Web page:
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For thee, who, mindful of the unhonour'd dead,

Dost in these lines their artless tale relate; If chance, by lonely Contemplation led,

Some kindred spirit shall inquire thy fate;

Haply some hoary-headed swain may say,

“Oft have we seen him at the peep of dawn Brushing with hasty steps the dews away,

To meet the sun upon the upland lawn.

“There at the foot of yonder nodding beech,

That wreathes its old fantastic roots so high, His listless length at noontide would he stretch,

And pore upon the brook that babbles by.

“ Hard by yon wood, now smiling as in scorn,

Muttering his wayward fancies he would rove; Now drooping, woeful, wan, like one forlorn,

Or craz’d with care, or cross'd in hopeless love.

“ One morn I miss'd him on the 'custom'd hill,

Along the heath, and near his favourite tree; Another came; nor yet beside the rill,

Nor up the lawn, nor at the wood was he.

“ The next, with dirges due in sad array,

Slow through the churchway path we saw him borne ; Approach and read (for thou canst read) the lay

Grav'd on the stone beneath yon aged thorn.”

THE EPITAPH.

. Here rests his head upon the lap of Earth,

A Youth, to Fortune and to Fame unknown; Fair Science frown'd not on his humble birth,

And Melancholy mark'd him for her own.

Large was his bounty, and his soul sincere,

Heaven did a recompense as largely send; He gave to Misery all he had, a tear

He gained from Heaven ('twas all he wish’d), a friend.

No farther seek his merits to disclose,

Or draw his frailties from their dread abode, (There they alike in trembling hope repose,)

The bosom of his Father and his God.

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H me! full sorely is my heart forlorn, A

To think how modest worth neglected lies, While partial Fame doth with her blasts adorn Such deeds alone as pride and pomp disguise, Deeds of ill sort, and mischievous emprise :

Lend me thy clarion, goddess ! let me try
To sound the praise of Merit ere it dies,

Such as I oft have chaunced to espy,
Lost in the dreary shades of dull obscurity.

In every village marked with little spire,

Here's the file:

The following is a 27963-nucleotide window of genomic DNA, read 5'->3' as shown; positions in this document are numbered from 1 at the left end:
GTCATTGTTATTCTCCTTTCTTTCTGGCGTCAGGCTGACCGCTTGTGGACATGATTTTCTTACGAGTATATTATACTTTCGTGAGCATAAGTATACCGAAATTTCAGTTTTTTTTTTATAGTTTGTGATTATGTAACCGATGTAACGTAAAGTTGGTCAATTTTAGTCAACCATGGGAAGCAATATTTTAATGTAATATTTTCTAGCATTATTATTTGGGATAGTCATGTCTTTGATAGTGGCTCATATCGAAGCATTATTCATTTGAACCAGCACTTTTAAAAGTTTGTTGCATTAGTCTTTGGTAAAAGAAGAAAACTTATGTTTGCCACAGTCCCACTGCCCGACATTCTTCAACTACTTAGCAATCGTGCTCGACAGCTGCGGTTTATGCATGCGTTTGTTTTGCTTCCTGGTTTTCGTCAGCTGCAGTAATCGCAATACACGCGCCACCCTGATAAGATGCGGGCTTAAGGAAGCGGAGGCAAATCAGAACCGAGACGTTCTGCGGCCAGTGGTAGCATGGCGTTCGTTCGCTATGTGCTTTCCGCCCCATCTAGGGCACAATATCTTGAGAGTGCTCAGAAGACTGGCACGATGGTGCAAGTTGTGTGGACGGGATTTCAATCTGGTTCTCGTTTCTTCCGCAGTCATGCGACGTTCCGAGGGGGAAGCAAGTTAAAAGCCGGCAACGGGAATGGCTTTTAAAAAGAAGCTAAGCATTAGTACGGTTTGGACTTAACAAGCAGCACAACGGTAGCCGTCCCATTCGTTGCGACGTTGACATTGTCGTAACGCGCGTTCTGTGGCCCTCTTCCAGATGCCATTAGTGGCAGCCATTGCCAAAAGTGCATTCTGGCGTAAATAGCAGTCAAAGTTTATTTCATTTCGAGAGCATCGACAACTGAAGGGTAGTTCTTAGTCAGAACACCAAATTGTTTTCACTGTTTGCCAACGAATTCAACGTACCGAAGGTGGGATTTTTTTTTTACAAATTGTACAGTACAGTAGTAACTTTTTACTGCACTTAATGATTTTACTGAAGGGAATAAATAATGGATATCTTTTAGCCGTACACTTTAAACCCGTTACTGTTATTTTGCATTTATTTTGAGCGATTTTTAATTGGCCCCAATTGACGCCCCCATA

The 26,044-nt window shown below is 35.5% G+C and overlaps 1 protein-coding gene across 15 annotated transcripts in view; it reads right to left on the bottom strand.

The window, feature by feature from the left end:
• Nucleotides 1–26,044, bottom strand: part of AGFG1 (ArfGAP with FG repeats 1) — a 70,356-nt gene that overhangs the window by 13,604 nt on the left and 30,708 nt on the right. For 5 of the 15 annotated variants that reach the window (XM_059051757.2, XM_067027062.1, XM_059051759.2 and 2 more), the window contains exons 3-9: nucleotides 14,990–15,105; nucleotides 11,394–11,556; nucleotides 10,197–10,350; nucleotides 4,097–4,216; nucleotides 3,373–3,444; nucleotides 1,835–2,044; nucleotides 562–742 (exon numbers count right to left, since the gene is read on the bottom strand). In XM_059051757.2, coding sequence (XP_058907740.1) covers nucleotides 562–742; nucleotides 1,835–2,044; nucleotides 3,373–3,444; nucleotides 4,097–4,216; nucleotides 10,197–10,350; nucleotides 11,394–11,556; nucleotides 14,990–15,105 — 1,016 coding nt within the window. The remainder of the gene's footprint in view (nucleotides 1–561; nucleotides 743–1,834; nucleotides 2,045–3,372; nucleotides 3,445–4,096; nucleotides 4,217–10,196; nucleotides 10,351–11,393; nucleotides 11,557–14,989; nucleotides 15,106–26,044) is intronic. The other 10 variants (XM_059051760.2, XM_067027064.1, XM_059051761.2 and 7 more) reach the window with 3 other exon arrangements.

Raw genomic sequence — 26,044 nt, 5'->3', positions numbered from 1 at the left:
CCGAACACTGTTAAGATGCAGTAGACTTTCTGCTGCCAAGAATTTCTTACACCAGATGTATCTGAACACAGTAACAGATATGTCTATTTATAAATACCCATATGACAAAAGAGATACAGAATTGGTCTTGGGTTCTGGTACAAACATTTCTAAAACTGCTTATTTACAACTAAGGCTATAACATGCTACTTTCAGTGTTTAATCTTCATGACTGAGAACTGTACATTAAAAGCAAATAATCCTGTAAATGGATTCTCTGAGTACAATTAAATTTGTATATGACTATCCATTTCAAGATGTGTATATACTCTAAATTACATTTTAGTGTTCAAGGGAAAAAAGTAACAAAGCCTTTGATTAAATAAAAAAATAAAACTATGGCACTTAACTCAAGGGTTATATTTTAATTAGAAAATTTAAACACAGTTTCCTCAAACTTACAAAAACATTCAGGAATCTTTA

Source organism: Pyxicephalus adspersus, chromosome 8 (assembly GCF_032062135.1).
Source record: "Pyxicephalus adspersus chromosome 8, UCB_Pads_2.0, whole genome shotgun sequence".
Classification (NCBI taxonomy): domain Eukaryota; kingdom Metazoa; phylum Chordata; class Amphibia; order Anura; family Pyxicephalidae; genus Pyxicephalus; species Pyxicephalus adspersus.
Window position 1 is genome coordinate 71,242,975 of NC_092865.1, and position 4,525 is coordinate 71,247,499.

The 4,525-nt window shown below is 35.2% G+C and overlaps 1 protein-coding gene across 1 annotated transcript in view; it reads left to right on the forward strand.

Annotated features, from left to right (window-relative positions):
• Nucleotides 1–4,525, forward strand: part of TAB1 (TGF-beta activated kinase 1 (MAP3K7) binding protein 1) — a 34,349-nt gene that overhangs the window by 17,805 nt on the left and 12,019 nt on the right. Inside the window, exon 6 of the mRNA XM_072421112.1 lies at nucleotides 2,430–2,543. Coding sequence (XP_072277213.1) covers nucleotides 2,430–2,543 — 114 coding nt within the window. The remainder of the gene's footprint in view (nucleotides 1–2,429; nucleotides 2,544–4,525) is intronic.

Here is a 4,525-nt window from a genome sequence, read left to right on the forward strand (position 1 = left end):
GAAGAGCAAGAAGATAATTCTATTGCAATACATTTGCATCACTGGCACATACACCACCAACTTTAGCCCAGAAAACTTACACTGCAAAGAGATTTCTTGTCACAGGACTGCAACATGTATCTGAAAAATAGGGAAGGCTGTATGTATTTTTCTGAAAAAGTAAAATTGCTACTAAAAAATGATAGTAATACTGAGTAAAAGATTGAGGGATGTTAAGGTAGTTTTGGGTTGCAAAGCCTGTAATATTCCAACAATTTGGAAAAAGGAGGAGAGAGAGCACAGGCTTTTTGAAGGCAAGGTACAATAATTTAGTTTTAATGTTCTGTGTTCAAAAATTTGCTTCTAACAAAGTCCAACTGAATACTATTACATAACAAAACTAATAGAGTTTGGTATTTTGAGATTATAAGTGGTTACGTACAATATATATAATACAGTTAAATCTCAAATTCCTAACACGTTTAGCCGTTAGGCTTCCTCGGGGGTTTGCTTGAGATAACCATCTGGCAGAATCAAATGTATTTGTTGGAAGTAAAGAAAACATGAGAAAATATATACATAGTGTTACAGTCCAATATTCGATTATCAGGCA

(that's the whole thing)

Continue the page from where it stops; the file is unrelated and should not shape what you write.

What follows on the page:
Embower'd in trees, and hardly known to fame,
There dwells, in lowly shades and mean attire,
A matron old, whom we Schoolmistress name,
Who boasts unruly brats with birch to tame:
They grieven sore, in piteous durance pent,
Awed by the power of this relentless dame,

And oft-times, on vagaries idly bent,
For unkempt hair, or task unconn'd, are sorely shent.

And all in sight doth rise a birchen tree,
Which Learning near her little dome did stowe;
Whilom a twig of small regard to see,
Though now so wide its waving branches flow,
And work the simple vassals mickle woe;
For not a wind might curl the leaves that blew,
But their limbs shudder'd and their pulse beat low,

And as they look'd they found their horror grew, And shaped it into rods, and tingled at the view.

So have I seen (who has not may conceive)
A lifeless phantom near a garden placed,
So doth it wanton birds of peace bereave
Of sport, of song, of pleasure, of repast;
They start, they stare, they wheel, they look aghast :
Sad servitude! such comfortless annoy
May no bold Briton's riper agé e'er taste !

Ne superstition clog his dance of joy,
Ne vision empty, vain, his native bliss destroy.

Near to this dome is found a patch so green,
On which the tribe their gambols do display,
And at the door imprisoning board is seen,
Lest weakly wights of smaller size should stray,
Eager, perdie, to bask in sunny day!
The noises intermix'd which thence resound,
Do Learning's little tenement betray,

Where sits the dame, disguised in look profound,
And eyes her fairy throng, and turns her wheel around.

Her cap, far whiter than the driven snow,
Emblem right meet of decency does yield;
Her apron dyed in grain, as blue, I trow,
As is the harebell that adorns the field;
And in her hand, for sceptre, she does wield
Tway birchin sprays, with anxious fear entwined,
With dark distrust, and sad repentance fill’d,

And steadfast hate, and sharp affliction join'd,
And fury uncontrolld, and chastisement unkind.

Few but have kenn'd, in semblance meet pourtray'd,
The childish faces of old Æol's train,
Libs, Notus, Auster: these in frowns array'd,
How then would fare, or earth, or sky, or main,
Were the stern god to give his slaves the rein?
And were not she rebellious breasts to quell,
And were not she her statutes to maintain,

The cot no more, I ween, were deem'd the cell Where comely peace of mind, and decent order dwell.

A russet stole was o'er her shoulders thrown,
A russet kirtle fenc'd the nipping air;
'Twas simple russet, but it was her own;
'Twas her own country bred the flock so fair;

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